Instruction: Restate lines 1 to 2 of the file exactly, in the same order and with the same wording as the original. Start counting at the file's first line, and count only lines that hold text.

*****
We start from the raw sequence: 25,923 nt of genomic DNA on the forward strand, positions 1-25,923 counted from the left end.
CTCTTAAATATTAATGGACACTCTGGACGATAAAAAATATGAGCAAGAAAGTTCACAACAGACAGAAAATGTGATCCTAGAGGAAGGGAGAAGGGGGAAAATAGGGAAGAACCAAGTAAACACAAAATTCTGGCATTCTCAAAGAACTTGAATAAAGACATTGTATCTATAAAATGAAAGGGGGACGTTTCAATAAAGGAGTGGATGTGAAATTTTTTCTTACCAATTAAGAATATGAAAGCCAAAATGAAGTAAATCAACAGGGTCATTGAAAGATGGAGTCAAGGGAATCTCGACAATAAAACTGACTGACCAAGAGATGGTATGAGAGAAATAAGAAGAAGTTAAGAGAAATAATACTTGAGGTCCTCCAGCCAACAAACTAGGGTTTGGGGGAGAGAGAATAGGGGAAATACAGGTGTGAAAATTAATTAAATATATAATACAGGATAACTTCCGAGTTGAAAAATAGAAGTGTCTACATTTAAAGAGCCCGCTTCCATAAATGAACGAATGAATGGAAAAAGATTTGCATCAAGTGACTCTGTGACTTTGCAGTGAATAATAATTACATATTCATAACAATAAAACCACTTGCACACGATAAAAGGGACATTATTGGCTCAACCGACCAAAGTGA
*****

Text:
We start from the raw sequence: 25,923 nt of genomic DNA on the forward strand, positions 1-25,923 counted from the left end.
CTCTTAAATATTAATGGACACTCTGGACGATAAAAAATATGAGCAAGAAAGTTCACAACAGACAGAAAATGTGATCCTAGAGGAAGGGAGAAGGGGGAAAATAGGGAAGAACCAAGTAAACACAAAATTCTGGCATTCTCAAAGAACTTGAATAAAGACATTGTATCTATAAAATGAAAGGGGGACGTTTCAATAAAGGAGTGGATGTGAAATTTTTTCTTACCAATTAAGAATATGAAAGCCAAAATGAAGTAAATCAACAGGGTCATTGAAAGATGGAGTCAAGGGAATCTCGACAATAAAACTGACTGACCAAGAGATGGTATGAGAGAAATAAGAAGAAGTTAAGAGAAATAATACTTGAGGTCCTCCAGCCAACAAACTAGGGTTTGGGGGAGAGAGAATAGGGGAAATACAGGTGTGAAAATTAATTAAATATATAATACAGGATAACTTCCGAGTTGAAAAATAGAAGTGTCTACATTTAAAGAGCCCGCTTCCATAAATGAACGAATGAATGGAAAAAGATTTGCATCAAGTGACTCTGTGACTTTGCAGTGAATAATAATTACATATTCATAACAATAAAACCACTTGCACACGATAAAAGGGACATTATTGGCTCAACCGACCAAAGTGA